It had been dripping from an opening in the young man’s shredded throat. The knife still sat in his hand and, above him, a message scrawled into the wall read: ‘SORRY’. Hideki stood in silence as Saboten came up from behind him, investigating the loud noise only to lead Ayame away from following him. It was far too late, she had already laid her eyes on the crimson fluid.
“Oh shi—“ she spluttered, hitting the carpeted deck with knees shaking like jackhammers. “Hideki, what happened?”
“Shh, shh, shh,” Saboten told her, pulling her away from the scene and towards his shoulder to obscure her vision. “Hideki, are you…”
“I’m fine, Saboten,” said Hideki, “I suppose this is what the boy wanted, right? Don’t you think that this is better for somebody like him?”
Saboten took a moment to respond, he was preoccupied with Ayame and that was okay, it was all okay. “I think you’re right, Hideki.”
“How scared must Hideo have been to cut out his own throat? I can’t wrap my head around it, Saboten. I guess his suffering is over now, though.”
He paused for a second and took a deep breath, “I do wish I hadn’t broken down the door now though.”
“Hindsight is 20/20, I guess.”
Hideki smirked, “never let this tragedy ruin you, Saboten. It’s out of our control, there’s very little we can do… we should always be able to smile though, don’t you think?”
Ayame lay awake in her bedroom where she had shielded herself from the nightmare outside. The room emanated a pale pink glow from the salmon spread across the walls and the bedsheets while sat on the floor was a nice, fluffy white carpet which almost reflected the colour. She slept in the centre of a tiny bed but that didn’t stop her from adorning it with her childhood collection of stuffed animals which - she was almost ashamed to say - had been growing even out of childhood.
Her room was the largest in the house as her parents favoured minimalism. Ayame, however, adored her bedroom and her collections. To the right of her, atop a small wooden tea table, was a photograph of herself and Saboten. The boy had no scars and a natural green stare; it was taken so many years ago before the two had even reached high school.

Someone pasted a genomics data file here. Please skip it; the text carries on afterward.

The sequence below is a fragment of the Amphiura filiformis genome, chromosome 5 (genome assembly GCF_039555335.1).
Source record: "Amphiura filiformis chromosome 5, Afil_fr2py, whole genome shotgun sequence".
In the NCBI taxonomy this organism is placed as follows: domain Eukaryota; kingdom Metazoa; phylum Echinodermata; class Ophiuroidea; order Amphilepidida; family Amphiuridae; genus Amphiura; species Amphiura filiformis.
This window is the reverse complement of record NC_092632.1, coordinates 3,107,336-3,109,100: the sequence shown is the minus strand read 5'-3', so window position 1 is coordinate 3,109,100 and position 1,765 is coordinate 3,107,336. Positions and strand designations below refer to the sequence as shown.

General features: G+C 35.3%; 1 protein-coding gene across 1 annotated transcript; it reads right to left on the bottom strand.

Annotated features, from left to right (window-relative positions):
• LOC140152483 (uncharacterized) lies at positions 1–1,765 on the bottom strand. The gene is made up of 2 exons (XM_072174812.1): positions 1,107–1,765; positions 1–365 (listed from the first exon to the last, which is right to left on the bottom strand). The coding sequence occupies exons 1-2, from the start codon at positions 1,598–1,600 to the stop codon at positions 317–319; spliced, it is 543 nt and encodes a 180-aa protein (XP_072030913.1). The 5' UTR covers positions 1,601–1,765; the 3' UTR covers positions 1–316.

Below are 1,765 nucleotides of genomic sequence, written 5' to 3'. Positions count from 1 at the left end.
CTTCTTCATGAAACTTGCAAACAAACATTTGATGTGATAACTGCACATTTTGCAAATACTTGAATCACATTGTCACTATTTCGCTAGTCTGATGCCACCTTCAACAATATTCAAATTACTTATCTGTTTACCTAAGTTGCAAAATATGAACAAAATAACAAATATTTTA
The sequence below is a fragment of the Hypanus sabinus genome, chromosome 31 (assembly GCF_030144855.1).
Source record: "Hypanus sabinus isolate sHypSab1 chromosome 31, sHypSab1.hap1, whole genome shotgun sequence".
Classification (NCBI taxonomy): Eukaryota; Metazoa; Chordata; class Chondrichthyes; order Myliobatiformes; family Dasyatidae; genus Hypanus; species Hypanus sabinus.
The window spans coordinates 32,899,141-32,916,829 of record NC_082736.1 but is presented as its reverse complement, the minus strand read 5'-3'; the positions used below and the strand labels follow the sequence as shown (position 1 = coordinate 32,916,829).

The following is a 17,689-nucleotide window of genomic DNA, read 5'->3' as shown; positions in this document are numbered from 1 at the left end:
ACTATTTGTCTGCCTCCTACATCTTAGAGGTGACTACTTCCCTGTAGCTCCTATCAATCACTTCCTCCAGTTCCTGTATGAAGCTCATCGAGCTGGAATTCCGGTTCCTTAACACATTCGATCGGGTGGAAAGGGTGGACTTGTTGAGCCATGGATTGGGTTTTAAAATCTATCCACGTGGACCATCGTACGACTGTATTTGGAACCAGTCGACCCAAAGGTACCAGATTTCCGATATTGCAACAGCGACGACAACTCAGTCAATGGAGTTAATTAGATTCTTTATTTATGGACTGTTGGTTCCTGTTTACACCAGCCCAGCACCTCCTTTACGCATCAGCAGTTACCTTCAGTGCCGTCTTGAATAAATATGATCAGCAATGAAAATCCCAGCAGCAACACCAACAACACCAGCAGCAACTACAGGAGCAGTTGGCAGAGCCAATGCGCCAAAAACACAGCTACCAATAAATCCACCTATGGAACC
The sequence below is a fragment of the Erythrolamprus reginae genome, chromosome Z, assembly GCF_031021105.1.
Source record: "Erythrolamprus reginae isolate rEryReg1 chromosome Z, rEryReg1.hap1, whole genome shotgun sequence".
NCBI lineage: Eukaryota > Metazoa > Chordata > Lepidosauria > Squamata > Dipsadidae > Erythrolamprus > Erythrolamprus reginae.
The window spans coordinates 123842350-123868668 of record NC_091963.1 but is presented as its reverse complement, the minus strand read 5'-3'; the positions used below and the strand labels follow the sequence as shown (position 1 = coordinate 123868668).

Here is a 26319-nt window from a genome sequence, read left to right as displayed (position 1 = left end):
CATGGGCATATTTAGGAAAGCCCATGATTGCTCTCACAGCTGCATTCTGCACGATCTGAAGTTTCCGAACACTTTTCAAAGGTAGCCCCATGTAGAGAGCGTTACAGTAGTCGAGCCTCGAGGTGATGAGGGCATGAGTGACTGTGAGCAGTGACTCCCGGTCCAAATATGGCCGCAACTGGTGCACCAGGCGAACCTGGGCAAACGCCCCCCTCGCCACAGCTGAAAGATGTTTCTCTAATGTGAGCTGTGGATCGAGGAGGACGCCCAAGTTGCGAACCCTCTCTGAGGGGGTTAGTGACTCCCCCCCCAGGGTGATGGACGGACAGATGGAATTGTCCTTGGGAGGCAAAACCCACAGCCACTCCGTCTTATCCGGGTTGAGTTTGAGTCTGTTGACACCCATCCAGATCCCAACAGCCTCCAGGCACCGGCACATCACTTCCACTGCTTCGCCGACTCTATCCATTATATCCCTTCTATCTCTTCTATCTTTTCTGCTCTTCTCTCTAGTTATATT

She rolled herself over and sighed in relaxation; she was home and warm and safe, that’s all she wanted. That’s all she wanted to believe but the walls were fake, of course they were. Her mortal body was still sitting with Saboten and the death, and the blood, and the monsters, and there was nothing she could do to escape it anymore.
You need to let go of that fear, baby. She heard a voice speaking from all angles of the room as echoed footsteps came closer. There was no exit to the room but the sound of one squawking open could be heard. I know you can hear me, you’d better stop pretending to be somewhere you’re not. It will never end well.
“Are you the one who’s polluting me?”
‘Polluting you’? That doesn’t sound like the Ayame I’ve been stalking for the past little while. What’s gotten into you, baby? Ayame was silent, the pink tone in the room began to fade into grey. She half expected the demon to become enraged with her but instead, the creature appeared right in front of her without warning. This demon looked almost human, which she was not expecting in the slightest. She also wasn’t expecting her to be female, but stranger things have happened.